Democratic presidential hopeful Hillary Clinton courts the critical African American vote and proposes a ''new commitment to equity and opportunity for African American communities.'' Rough Cut (no reporter narration).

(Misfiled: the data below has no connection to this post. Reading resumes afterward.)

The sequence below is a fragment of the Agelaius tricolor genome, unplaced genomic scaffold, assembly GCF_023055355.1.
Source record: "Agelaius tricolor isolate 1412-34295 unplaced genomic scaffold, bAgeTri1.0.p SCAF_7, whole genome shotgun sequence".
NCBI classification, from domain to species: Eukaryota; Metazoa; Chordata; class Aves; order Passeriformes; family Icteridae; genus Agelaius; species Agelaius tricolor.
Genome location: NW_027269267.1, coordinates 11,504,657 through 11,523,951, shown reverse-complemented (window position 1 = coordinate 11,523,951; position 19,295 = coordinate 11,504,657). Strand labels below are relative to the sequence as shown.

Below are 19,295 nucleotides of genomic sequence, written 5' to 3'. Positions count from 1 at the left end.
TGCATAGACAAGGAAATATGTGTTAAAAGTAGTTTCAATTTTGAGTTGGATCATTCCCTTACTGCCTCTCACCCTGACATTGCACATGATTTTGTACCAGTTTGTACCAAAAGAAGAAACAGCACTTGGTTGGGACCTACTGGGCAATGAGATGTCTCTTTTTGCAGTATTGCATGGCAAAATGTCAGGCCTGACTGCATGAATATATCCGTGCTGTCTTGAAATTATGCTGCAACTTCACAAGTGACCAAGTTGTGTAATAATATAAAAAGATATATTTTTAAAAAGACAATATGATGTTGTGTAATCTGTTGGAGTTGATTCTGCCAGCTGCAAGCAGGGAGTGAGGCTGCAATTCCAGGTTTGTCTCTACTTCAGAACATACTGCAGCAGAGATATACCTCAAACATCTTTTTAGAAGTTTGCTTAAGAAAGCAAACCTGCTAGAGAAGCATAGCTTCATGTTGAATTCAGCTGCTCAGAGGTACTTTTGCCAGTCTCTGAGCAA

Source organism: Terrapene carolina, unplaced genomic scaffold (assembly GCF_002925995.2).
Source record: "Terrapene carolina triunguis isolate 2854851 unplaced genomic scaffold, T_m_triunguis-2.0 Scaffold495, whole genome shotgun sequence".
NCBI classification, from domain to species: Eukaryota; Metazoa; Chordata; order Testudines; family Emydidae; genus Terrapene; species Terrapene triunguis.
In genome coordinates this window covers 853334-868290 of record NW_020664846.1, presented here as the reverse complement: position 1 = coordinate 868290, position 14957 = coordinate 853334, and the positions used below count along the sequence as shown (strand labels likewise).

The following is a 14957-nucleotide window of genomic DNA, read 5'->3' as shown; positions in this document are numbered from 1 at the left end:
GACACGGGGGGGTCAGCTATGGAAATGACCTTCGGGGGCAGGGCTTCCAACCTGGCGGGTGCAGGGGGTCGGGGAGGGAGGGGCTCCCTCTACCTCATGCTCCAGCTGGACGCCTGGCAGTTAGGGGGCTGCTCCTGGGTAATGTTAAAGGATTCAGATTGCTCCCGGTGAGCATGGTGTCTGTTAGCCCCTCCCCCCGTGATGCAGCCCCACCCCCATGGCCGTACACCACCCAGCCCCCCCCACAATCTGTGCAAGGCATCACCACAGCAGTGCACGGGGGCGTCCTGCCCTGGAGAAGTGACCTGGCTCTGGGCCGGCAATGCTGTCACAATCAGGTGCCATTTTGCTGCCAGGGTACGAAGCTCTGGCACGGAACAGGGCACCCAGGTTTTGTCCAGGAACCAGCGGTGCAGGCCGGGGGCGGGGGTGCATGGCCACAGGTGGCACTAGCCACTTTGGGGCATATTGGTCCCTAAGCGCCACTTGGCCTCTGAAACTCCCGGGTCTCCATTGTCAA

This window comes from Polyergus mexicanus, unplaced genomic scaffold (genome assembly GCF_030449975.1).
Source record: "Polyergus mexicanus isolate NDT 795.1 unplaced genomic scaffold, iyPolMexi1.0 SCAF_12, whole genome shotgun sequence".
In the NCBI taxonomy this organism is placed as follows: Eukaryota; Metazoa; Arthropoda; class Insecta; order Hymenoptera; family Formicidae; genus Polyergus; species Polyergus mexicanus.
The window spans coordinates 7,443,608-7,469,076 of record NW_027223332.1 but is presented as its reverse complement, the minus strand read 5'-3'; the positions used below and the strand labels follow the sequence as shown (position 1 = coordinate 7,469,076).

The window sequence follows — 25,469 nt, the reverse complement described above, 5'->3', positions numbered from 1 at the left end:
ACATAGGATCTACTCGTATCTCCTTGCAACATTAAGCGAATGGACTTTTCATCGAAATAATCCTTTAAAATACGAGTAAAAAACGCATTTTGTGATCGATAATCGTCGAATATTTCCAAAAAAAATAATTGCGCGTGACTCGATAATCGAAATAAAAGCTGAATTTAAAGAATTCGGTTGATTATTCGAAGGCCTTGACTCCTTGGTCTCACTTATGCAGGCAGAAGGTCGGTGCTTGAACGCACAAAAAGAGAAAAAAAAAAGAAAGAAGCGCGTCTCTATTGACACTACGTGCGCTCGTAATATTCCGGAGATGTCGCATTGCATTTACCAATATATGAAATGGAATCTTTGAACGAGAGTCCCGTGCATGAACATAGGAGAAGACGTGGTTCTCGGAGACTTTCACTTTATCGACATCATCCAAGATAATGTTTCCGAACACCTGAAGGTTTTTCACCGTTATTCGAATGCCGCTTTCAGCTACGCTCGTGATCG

ROUGH CUT (NO REPORTER NARRATION) Hillary Clinton proposed a new plan to bridge inequalities between black and white Americans in New York City on Tuesday as she seeks to maintain a crucial edge in popularity among black voters over her Democratic rival for the presidency, U.S. Senator Bernie Sanders of Vermont. During her speech in the historically black neighborhood of Harlem in New York City, she announced a new commitment to break down the barriers that African American families face. "We have to begin by facing up to the reality of systemic racism. Because these are not only problems of economic inequality. These are problems of racial inequality," the former Secretary of State said. Both Clinton and her husband, former President Bill Clinton, have traditionally had solid support from African-American communities, a key component of the Democratic electorate. Following his two terms in the White House, Bill Clinton even open offices and ran his foundation for ten years out of Harlem while his wife ran for and won a vacated Senate seat for the state of New York. The Clinton's moved their offices after Hillary Clinton was appointed Secretary of State after her failed 2008 presidential bid. Opinion polls show Clinton with a strong lead over Sanders in South Carolina, where blacks are likely to make up more than half of the voters in the state's Democratic primary on Feb. 27.